Drawing on nostalgic ’90s skate punk vibes, SoCal force The Interrupters had everyone ready to Take Back The Power as they rolled through an eclectic set of instant hits.

With bass so chunky you could almost take a bite out of it, a refreshing dose of ska was unleashed with She Got Arrested and This Is The New Sound, all delivered with a husky charm from vocalist Aimee Allen screaming with ear-piercing precision between gritty, uplifting melodies.

The Interrupters proved they were one of the most fun bands you’ll see live. Punk is alive and well.

“This is not a fucking tea party, this is a fucking rock’n’roll party, baby!” Green Day’s Billie Joe Armstrong screamed between fireworks and the infectious chorus lines of Know Your Enemy.

It was an opening of finale execution and saw the entire room yelling along and bouncing in time, ending with a young punter pulled from the audience to sing the final chorus.

The energy in the room transformed it into a sauna, amplified by overwhelming pyrotechnics for new singles Bang Bang and Revolution Radio. As soon as Holiday kicked in the insane production stopped, suggesting the new songs still need training wheels to stand up against the classics.

“No racism, no sexism, no homophobia, and no Donald Trump,” Armstrong pleaded through the darkness before unveiling an Aussie flag and rounding out the song with bassist Mike Dirnt by his side, trudging through heavy bass lines.

Green Day’s fourth member, Jason White, strummed away for an intimate rendition of Boulevard Of Broken Dreams that had the entire room echoing the lyrics in one of the show’s most powerful moments – despite Armstrong leading a corny “Aussie, Aussie, Aussie” chant to break the atmosphere.

For many, the energetic vocalist was a god-like figure so when he called a punter out for filming (“It’s fucking destroying our lives.”) it became a new testament and a sea of lights slowly flickered off. A short-lived pleasantry done away with when Dirnt joined Tre Cool on the drum riser for the rolling intro of ’94 hit Longview.

“Real old school fans” were treated to Kerplunk‘s 2000 Light Years Away, another high point of the evening but not received as well – perhaps why Armstrong doused the first few rows with a hose and then tried to do away with punters in the nosebleed section Maude Flanders-style with a T-shirt gun.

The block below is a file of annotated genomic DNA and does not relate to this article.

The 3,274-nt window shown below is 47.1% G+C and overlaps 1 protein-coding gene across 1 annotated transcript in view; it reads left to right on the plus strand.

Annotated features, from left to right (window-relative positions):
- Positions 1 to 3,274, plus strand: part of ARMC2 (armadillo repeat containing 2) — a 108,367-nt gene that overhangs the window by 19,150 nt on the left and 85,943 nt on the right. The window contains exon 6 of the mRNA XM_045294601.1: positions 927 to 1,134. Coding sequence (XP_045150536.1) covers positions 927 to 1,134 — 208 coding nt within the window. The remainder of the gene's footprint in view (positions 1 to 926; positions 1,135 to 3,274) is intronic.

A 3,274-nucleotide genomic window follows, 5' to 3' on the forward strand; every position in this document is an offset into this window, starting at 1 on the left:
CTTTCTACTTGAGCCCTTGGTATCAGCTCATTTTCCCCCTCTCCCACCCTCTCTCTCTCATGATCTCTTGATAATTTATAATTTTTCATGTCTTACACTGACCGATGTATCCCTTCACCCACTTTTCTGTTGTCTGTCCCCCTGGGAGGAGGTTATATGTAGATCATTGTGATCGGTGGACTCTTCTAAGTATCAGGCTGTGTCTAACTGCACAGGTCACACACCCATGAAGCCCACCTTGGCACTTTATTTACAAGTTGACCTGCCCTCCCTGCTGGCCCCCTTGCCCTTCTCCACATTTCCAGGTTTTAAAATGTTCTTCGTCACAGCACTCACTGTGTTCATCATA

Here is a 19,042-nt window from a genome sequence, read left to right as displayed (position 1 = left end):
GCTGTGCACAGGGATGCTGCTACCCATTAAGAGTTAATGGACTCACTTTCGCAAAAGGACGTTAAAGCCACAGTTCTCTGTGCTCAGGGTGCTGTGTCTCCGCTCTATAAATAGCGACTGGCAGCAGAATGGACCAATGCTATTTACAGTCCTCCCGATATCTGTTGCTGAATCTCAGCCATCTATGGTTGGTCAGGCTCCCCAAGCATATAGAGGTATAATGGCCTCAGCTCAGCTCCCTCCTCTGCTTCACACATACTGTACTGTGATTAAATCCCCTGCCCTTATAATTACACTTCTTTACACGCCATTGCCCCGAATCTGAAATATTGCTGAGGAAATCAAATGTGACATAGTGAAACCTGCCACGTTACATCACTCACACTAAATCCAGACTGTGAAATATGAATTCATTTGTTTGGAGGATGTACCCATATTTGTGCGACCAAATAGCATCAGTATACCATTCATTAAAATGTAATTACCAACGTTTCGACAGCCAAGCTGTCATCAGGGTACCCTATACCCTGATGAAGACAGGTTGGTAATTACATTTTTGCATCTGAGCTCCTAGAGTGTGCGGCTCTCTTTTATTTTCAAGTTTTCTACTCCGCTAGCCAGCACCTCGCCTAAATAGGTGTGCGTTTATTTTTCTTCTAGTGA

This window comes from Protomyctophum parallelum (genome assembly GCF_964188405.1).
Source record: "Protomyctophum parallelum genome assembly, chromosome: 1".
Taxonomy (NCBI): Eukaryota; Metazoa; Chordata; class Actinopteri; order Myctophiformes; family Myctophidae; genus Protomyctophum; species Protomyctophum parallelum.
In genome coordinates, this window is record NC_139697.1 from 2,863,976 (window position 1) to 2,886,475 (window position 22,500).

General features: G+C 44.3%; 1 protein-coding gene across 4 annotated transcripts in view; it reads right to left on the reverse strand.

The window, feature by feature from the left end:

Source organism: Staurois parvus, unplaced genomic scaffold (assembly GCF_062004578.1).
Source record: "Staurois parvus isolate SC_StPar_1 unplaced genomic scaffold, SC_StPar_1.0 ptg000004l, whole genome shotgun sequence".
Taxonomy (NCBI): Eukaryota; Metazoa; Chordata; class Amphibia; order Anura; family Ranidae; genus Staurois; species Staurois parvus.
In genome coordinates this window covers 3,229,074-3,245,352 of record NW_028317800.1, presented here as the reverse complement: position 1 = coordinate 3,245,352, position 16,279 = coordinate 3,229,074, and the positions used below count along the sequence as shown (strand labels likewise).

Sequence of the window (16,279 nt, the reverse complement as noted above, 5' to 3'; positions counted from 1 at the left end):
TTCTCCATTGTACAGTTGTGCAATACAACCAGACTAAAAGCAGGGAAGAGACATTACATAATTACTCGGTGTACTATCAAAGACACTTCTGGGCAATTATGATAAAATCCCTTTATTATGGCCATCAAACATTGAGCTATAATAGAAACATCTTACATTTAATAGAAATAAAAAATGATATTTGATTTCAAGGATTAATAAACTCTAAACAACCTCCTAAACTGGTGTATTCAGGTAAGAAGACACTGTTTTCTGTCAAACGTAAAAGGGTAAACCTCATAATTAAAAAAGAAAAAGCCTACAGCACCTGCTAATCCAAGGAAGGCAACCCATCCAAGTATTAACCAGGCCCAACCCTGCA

Punk mainstay Jason Freese consumed the spotlight with a sax solo into to Operation Ivy’s Knowledge, which meant one lucky audience member would soon be plucked from the crowd to join the band on stage to play guitar.

The 16-year-old who volunteered may have exaggerated her credentials in order to get close to her idols, with Armstrong needing to assist throughout – a smart move that scored her a guitar and moment she’ll never forget.

Many a voice was torn to shreds during the nostalgic smorgasbord that was Basket Case and She back-to-back, and then the night’s boldest number unfolded in the flamboyant King For A Day.

Still Breathing heavily after the insane burst of energy, Armstrong had little time to regroup before returning to the runway in a denim jacket and screaming his lungs out during Forever Now and American Idiot, leading into a theatrical finale in Jesus Of Suburbia and touching solo performance of Ordinary World and Good Riddance (Time of Your Life).

“Tonight is about unity,” Armstrong pleaded earlier in the evening, and by the set’s end, Green Day had achieved that, no doubt changing a few lives in the process with a powerful performance.